The recent market swings have grabbed headlines around the world, recording some of the largest daily moves in recent history. Such wild gyrations in the markets can be alarming to investors and may cause anxiety about the future of the investing environment. At CBIZ IAS, we understand the discomfort around market volatility and would like to put some context around recent events to help you navigate through turbulent times.

We've Seen Shocks Before

 As investors, we understand that there may be shocks to the global economy and the markets from time to time. Shocks can come from within the markets, as in the subprime loans of the 2008 financial crisis, or from external factors, such as the coronavirus. Recently, we saw the U.S. market almost enter a bear market in reaction to the Fed’s rate hikes in 2018, only to rebound in 2019 when the S&P 500 returned over 30%. 

Avoid Emotional Investing...At the Market Top and Bottom

Large drops in the market can unnerve even the most rational investor. The emotions that govern us in times of market lows seem most visceral, but they come from the same place as the euphoria experienced during market highs. When markets rise quickly, investors often wish that they had invested more, and as greed sets in, we want to let our winners run. Conversely, when markets fall quickly, fear sets in, and we want to cut our losses. If we act on our emotions instead of riding them out, history tells us that we underperform the market because investors tend to buy high and sell low. This is because it is impossible to time the market.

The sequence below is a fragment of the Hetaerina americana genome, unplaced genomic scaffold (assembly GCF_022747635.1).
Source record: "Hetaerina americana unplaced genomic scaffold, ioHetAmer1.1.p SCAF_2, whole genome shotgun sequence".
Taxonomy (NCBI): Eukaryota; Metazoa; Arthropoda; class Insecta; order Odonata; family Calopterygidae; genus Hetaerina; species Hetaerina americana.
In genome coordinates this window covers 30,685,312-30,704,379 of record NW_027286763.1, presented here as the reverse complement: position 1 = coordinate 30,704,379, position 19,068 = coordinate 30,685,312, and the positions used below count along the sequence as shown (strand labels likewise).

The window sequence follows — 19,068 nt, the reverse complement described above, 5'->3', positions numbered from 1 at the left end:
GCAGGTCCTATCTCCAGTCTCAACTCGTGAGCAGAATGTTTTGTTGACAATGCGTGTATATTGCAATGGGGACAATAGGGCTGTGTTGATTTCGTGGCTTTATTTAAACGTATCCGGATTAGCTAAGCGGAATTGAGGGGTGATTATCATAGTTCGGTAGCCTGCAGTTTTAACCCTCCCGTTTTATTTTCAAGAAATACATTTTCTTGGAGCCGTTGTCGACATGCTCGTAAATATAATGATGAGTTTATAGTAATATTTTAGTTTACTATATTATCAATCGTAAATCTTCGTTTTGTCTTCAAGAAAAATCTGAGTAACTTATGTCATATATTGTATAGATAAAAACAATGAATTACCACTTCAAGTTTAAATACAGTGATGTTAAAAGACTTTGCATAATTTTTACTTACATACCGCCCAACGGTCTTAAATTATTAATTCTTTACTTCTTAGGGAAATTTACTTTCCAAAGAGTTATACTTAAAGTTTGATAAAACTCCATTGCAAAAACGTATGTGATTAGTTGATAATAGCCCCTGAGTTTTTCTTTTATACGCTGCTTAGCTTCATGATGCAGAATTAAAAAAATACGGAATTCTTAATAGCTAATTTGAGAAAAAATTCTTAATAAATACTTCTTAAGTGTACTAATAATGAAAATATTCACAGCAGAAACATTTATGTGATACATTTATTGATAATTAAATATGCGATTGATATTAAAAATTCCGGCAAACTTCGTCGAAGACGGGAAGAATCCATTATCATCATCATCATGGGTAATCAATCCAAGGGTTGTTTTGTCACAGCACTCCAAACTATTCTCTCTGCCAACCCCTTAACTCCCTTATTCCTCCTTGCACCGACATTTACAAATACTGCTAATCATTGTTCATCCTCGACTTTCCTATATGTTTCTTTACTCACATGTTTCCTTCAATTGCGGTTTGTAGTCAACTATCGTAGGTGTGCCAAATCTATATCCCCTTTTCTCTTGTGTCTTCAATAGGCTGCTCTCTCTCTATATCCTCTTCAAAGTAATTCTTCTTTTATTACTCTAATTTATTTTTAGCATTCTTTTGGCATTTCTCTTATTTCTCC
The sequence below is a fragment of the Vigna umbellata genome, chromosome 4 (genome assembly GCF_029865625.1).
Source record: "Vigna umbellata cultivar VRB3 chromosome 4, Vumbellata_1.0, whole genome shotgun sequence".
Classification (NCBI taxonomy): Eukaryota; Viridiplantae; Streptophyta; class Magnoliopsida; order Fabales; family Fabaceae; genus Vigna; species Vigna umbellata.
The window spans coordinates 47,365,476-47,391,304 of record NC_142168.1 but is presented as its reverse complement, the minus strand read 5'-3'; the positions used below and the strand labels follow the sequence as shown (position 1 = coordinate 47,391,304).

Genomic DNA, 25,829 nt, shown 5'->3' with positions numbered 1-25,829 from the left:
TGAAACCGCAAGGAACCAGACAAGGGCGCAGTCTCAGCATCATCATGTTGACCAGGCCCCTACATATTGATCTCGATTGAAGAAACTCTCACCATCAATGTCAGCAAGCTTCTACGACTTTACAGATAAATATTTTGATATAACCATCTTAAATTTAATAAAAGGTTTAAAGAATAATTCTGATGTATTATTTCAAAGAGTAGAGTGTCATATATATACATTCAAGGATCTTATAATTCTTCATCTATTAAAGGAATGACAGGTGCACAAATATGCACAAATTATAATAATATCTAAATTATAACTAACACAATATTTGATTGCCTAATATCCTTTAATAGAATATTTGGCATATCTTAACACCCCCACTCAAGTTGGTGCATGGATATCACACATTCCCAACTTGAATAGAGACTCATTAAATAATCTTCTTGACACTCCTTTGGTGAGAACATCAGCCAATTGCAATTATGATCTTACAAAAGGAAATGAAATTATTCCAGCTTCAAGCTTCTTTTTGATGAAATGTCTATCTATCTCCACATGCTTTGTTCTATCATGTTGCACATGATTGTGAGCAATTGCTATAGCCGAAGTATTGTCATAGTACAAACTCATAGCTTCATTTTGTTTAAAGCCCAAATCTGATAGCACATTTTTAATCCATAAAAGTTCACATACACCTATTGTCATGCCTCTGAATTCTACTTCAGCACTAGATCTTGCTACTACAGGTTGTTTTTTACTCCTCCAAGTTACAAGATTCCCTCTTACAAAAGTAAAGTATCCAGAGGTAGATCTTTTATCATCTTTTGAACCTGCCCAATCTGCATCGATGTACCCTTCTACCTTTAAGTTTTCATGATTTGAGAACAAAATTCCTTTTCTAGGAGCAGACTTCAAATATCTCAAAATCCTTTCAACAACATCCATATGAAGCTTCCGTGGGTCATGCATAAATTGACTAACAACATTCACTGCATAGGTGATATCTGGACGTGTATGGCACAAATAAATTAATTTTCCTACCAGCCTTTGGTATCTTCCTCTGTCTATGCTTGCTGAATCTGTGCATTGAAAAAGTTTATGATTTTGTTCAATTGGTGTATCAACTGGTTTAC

Stay the Course

Emotions will always be a part of the market experience. The antidote is to stay invested and disciplined. We understand that market volatility can be challenging to endure, especially when there seems to be no end in sight. However, we know that the markets, the American economy, and investors have demonstrated resilience in the face of multiple challenges, including the 9/11 terrorist attack and the Great Recession. Stay the course and keep a long-term perspective.

Published on September 11, 2020